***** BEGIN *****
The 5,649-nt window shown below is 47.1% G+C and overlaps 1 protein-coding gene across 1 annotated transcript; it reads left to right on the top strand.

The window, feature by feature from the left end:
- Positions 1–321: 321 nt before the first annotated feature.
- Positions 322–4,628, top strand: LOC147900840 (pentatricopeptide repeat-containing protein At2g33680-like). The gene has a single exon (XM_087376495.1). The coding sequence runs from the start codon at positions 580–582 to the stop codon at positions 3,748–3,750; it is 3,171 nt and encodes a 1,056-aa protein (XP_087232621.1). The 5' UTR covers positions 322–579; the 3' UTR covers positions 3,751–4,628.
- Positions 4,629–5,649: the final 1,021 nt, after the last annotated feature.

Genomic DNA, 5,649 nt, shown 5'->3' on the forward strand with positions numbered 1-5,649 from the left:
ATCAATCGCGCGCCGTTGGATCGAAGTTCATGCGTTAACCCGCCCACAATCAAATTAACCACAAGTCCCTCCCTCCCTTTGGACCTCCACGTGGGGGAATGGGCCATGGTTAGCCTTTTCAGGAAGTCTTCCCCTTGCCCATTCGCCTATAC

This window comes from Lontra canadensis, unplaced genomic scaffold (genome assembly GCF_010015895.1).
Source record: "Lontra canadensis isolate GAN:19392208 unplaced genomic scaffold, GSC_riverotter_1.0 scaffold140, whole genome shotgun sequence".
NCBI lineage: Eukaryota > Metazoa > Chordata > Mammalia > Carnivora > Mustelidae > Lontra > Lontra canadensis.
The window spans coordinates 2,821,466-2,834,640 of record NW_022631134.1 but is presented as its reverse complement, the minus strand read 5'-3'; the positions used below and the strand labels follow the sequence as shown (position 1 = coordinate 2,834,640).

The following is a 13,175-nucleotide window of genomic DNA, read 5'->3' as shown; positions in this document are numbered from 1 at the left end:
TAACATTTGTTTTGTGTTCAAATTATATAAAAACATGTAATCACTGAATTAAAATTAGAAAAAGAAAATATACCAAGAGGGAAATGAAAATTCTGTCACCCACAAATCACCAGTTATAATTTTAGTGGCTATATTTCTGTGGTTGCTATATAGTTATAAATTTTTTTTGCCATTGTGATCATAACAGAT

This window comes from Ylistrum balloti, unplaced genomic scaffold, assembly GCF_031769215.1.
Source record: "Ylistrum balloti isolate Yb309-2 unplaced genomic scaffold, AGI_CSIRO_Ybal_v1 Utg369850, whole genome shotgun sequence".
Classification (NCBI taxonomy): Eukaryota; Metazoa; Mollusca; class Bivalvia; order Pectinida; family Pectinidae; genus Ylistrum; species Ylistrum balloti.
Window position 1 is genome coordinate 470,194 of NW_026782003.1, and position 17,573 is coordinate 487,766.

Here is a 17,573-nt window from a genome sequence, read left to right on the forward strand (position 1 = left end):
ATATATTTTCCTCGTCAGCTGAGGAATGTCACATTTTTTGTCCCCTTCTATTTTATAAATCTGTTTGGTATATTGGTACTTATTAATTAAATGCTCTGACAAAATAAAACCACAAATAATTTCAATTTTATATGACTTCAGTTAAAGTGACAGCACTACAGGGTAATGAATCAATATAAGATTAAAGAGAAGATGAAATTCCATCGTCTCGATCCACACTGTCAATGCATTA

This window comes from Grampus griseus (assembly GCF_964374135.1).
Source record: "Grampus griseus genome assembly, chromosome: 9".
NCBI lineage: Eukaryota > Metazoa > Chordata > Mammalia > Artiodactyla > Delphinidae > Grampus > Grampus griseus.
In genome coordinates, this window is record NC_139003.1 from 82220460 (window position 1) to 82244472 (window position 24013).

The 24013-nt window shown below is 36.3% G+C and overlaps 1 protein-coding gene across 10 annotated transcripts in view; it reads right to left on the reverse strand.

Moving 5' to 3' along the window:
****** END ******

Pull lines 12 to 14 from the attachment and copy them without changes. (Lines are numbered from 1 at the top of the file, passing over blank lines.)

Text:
The following is a 13,175-nucleotide window of genomic DNA, read 5'->3' as shown; positions in this document are numbered from 1 at the left end:
TAACATTTGTTTTGTGTTCAAATTATATAAAAACATGTAATCACTGAATTAAAATTAGAAAAAGAAAATATACCAAGAGGGAAATGAAAATTCTGTCACCCACAAATCACCAGTTATAATTTTAGTGGCTATATTTCTGTGGTTGCTATATAGTTATAAATTTTTTTTGCCATTGTGATCATAACAGAT

This window comes from Ylistrum balloti, unplaced genomic scaffold, assembly GCF_031769215.1.